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A Liberal Reason To Oppose Immigration Reform

T.A. Frank makes the left-wing case against immigration reform. Excerpt:

The country I want for myself and future Americans is one that’s prosperous, cohesive, harmonious, wealthy in land and resources per capita, nurturing of its skilled citizens, and, most important, protective of its unskilled citizens, who deserve as much any other Americans to live in dignity. This bill threatens to put all of that out of reach, because it fails to control illegal immigration. The problem is not that it provides 11 million people eventual amnesty (I don’t object to that, in theory); the problem is that it sets in motion the next waves of millions.

That is not a fashionable concern, of course. Worrying about illegal immigration today is a lot like worrying about communists in government in 1950.  It’s not that the problem isn’t legitimate or serious (there actually were, we now know, a lot of Moscow loyalists working for the U.S. government). It’s that expressing your concurrence links you to a lot of demagogues and bad actors. 

Most of America’s college-educated elites are little affected by illegal immigration. In fact, it’s often a benefit to us in terms of childcare, household help, dinners out, and other staples of upper-middle-class life. Many therefore view the problem as akin, in severity, to marijuana use—common but benign, helpful to the immigrants and minimal in its effects on Americans or anyone else. I know, because it used to be my own view.

There’s no short way to argue why I was misguided or explain how my views evolved. Oddly enough, an early important realization came to me in Hong Kong during the SARS crisis of 2003. I thought about how Hong Kong had created a flawed but remarkable city in which even low-skilled laborers such as these men and women, who were wearing masks and wiping down railings, lived far better than similar laborers on the other side of the border. I also realized that only a wall (and I didn’t much like walls) prevented millions of people on the People’s Republic of China side of the border from coming over to take these lowly jobs for a fraction of the current wage. (Hong Kong had no minimum wage at the time.) I knew I wouldn’t want these unskilled street cleaners to lose their adequate standard of living to such unbridled competition.

But if that was how I felt about protecting Hong Kong’s working class, why shouldn’t I feel that way about America’s?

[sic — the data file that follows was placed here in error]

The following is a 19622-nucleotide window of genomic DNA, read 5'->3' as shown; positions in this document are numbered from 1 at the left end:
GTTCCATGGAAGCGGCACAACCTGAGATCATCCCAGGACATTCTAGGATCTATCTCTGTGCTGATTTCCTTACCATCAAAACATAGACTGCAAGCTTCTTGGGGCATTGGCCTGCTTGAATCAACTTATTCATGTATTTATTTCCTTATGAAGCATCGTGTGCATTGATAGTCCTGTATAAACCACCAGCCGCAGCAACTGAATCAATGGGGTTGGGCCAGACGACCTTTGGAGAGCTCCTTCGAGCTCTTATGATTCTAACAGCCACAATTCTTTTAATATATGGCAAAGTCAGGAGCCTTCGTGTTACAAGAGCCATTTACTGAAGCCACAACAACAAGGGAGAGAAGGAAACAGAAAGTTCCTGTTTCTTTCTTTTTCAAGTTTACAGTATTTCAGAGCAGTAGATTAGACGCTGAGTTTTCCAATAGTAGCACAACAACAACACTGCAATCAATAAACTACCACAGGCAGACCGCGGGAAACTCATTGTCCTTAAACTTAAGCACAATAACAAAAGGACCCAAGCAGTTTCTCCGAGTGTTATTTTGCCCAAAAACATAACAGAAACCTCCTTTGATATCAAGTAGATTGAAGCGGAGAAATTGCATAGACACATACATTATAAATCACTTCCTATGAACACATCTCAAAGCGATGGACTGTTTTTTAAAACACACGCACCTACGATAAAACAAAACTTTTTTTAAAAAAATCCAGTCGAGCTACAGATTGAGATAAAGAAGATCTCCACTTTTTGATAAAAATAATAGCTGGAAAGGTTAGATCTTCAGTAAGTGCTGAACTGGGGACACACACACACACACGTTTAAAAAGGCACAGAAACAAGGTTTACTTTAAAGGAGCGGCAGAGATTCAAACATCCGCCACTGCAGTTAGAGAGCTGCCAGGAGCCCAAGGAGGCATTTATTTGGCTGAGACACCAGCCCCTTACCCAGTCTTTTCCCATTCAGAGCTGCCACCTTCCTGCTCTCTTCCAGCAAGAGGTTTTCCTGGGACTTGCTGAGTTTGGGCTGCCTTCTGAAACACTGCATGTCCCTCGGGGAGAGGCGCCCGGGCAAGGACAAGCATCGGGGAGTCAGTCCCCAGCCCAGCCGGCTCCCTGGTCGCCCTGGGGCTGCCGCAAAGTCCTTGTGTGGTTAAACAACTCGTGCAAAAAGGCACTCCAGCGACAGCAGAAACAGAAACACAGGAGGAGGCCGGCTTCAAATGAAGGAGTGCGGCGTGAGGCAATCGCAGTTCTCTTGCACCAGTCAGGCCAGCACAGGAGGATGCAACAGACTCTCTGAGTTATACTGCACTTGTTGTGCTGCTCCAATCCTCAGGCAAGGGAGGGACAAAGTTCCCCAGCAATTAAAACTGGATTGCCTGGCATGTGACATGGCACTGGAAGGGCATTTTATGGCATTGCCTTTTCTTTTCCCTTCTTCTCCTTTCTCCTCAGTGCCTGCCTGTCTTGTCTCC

Read the whole thing. This reminds me of the arguments we used to have in Dallas about immigration reform. I would make the point that none of us middle-class people had to use public hospitals, or had our kids in public schools that were overwhelmed by illegal immigrants and the problems that come with them (e.g., children who can’t speak English). Nor were our neighborhoods being colonized by illegal immigrants from a Third World country, men living 15 or more to a house, with very different standards of how to live in a community than many Americans do. It’s easy to be in favor of immigration reform when people like you only get benefits from it, and people not like you pay the cost — and to assume that the only real reason anybody could oppose it is because they’re racist.  Interestingly, T.A. Frank starts his piece by conceding that nobody on his side wants to listen to any of this. He later writes:

If I have a plea to my fellow liberals more broadly, it’s that they focus more of their empathy on fellow Americans being left behind. Because we increasingly live in bubbles, many of us are at best only abstractly aware of how cruelly circumstances of unskilled Americans have deteriorated over the past few decades.  Even as these Americans have lost their well-paid manufacturing jobs, Washington has looked the other way while millions of low-skilled unauthorized immigrants have competed with them for low-skilled service jobs. The insouciance of privileged Americans toward the effects of this on life among less-privileged Americans is, in my view, a betrayal of citizenship.

Why don’t most liberals want to hear this kind of argument? Because the culture war, though dominant in right-wing politics, is everything in American left-wing politics. Economics don’t seem to matter; only proving that you’re a proper non-racist, multiculturalist does.

Hat tip to Steve Sailer, who adds:

It’s probably not a coincidence that this rare voice of liberal dissent comes from Los Angeles (as does Mickey Kaus’s). We Angelenos live in America’s future (except that when the future finally arrives in your part of America, you’re not going to get Southern California-style weather to bask in or Hollywood-style starlets to ogle, so, lots of luck!).

about the author

Rod Dreher is a senior editor at The American Conservative. He has written and edited for the New York Post, The Dallas Morning News, National Review, the South Florida Sun-Sentinel, the Washington Times, and the Baton Rouge Advocate. Rod’s commentary has been published in The Wall Street Journal, Commentary, the Weekly Standard, Beliefnet, and Real Simple, among other publications, and he has appeared on NPR, ABC News, CNN, Fox News, MSNBC, and the BBC. He lives in Baton Rouge, Louisiana, with his wife Julie and their three children. He has also written four books, The Little Way of Ruthie Leming, Crunchy Cons, How Dante Can Save Your Life, and The Benedict Option.

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